The History of Sheene Manor

Lantern slide of a west view of Sheen Manor House of unknown date
Cambridge Antiquarian Society
Lantern side of the south view of Sheen Manor House of unknown date
Cambridge Antiquarian Society
Lantern slide of the drive to Sheen Manor of unknown date
Cambridge Antiquarian Society
Lantern slide of a south west view of Sheen Manor House showing the old wing to the left and the outside of the walled garden. Photo dated 1924
Cambridge Antiquarian Society
Lantern slide of Sheen Manor House showing one of the eastern chimney stacks dated 1656
Cambridge Antiquarian Society

We are indebted to Michael Pilkington of Sheene Farm for the transcription of this paper by Dr William Mortlock Palmer.

We are now standing in what I think was the earliest situation of the Shene Manor, so called from the name of the Carthusian Priory in Surrey, which owned it for a century and a quarter preceding the dissolution of the monasteries. The moat was rectangular, and you can still see how it was filled and emptied. This estate before the Norman Conquest, belonged to a Saxon named Goda, attached to the Earl of Mercia. Perhaps his house was here, but as the Anglo-Saxons did not put moats around their dwellings, he may have lived on the high ground between the ditch and the river, which was not surrounded by stagnant water. But the grange of the Norman abbey of St.Evroul to whom the estate was given after the Conquest probably stood here. The matter is complicated by the fact that the estate as described in Domesday back, had been divided by the end of the thirteenth century into two parts, the abbot holding this part, and the other, at the opposite end of the village, over a mile, away,|being help by a tenant by Knight service. At the time of Domesday the estate consisted of 700 acres There was a water mill worth 15/-, a good price, and amongst the cattle were 5 milking cows. There was much meadow attached to the Manor then, as now. That is to say, all the meadow between here and the railway, and the meadow on the right -hand site of the road as you come from the railway, belonged to it, and as you can see by the 30 cows grazing in these meadows the milking tradition is still kept up.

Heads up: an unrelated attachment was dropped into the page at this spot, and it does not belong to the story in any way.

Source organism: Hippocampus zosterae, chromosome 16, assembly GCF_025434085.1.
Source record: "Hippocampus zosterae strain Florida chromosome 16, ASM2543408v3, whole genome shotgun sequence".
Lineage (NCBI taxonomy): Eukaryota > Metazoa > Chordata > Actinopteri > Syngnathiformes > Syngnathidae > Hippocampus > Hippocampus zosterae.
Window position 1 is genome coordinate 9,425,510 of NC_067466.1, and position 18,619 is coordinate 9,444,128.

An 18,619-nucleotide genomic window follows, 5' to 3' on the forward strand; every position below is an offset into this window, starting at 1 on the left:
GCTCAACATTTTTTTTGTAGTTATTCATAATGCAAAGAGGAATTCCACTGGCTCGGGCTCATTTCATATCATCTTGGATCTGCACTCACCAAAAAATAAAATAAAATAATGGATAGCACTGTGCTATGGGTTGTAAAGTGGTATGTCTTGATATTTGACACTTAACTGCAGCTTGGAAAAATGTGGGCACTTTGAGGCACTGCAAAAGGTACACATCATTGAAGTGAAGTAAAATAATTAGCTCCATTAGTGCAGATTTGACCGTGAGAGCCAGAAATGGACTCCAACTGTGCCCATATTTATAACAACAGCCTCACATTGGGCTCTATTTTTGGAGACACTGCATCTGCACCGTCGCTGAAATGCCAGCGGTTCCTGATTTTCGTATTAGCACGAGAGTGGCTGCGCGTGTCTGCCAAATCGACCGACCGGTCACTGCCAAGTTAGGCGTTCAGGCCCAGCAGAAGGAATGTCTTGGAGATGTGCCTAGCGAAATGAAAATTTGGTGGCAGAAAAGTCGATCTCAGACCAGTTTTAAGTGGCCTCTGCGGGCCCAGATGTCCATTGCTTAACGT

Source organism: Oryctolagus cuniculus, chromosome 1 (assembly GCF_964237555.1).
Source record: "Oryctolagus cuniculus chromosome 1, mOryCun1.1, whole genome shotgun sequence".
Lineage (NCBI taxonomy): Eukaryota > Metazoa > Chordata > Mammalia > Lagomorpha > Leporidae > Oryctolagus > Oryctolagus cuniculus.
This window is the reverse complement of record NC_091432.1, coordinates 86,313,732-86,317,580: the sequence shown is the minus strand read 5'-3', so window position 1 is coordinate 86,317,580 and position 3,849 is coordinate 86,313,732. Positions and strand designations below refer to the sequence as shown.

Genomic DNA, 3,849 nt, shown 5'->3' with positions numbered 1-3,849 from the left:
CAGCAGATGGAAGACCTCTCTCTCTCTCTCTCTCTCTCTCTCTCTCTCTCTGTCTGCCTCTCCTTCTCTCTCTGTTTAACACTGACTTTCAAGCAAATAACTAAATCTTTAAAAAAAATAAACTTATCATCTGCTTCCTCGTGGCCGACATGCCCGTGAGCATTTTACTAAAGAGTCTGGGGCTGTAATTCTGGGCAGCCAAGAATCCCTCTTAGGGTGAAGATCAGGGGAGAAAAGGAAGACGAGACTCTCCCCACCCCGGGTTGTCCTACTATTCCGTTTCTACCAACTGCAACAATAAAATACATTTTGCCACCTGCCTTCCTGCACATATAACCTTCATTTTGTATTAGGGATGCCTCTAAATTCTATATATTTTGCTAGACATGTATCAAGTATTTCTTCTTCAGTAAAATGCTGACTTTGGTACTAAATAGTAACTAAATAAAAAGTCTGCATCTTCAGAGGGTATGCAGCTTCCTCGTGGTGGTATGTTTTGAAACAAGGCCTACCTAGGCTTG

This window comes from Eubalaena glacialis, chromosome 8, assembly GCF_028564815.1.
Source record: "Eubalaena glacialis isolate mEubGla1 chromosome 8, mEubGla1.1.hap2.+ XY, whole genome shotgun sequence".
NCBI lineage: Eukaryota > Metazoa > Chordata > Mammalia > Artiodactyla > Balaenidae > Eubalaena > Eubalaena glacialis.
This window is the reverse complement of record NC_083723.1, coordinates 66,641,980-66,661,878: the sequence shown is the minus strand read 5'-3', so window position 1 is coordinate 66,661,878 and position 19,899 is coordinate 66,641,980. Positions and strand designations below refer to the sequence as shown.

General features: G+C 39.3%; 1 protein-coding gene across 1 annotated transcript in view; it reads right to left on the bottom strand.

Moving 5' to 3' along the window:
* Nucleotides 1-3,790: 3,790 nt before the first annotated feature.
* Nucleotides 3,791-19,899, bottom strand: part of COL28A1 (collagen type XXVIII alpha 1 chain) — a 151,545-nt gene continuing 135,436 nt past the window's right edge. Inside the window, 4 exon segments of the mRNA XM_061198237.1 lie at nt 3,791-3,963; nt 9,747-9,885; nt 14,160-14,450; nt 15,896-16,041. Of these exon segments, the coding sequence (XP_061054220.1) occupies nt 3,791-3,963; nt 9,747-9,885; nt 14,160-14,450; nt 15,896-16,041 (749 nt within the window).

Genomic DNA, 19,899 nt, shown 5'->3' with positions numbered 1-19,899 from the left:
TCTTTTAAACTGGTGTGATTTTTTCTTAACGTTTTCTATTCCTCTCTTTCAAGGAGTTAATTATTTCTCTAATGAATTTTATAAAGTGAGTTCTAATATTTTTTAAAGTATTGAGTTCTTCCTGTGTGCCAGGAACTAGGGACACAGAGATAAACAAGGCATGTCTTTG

There are no registers of the Priory of Ware, a daughter house to St Evroul, which managed this estate, so the only reports we can get of it are accidental. We find that a licence was given for an oratory in the Manor house for which the abbot had to pay 2 pounds of wax to Meldreth Church on Trinity Sunday. In 1272 the Manor had about 50 tenants. In 1324 the garden, fishery and dovecot were worth 10/- a year, and there were 2 swans on the moat.  Early in the 15th Century all the possessions of foreign abbeys were confiscated by the king, and this estate was given to the newly founded monastery of Shene.  Afterwards the Home Farm or demesne lands, consisted of about 240 acres, were let on lease.

When the greater abbeys were dissolved by Henry 8th this Manor of Shene was bought by Sir Robert Chester, of Royston and Cokenach.  At this time, I think, the site of the Manor House was shifted to the present site but probably a garden or orchard continued here, because about 50 years ago, and later when I used to walk daily across these meadows to a Dame’s school at Melbourn, there used to be an ancient pear tree here, which bore what we called iron pears.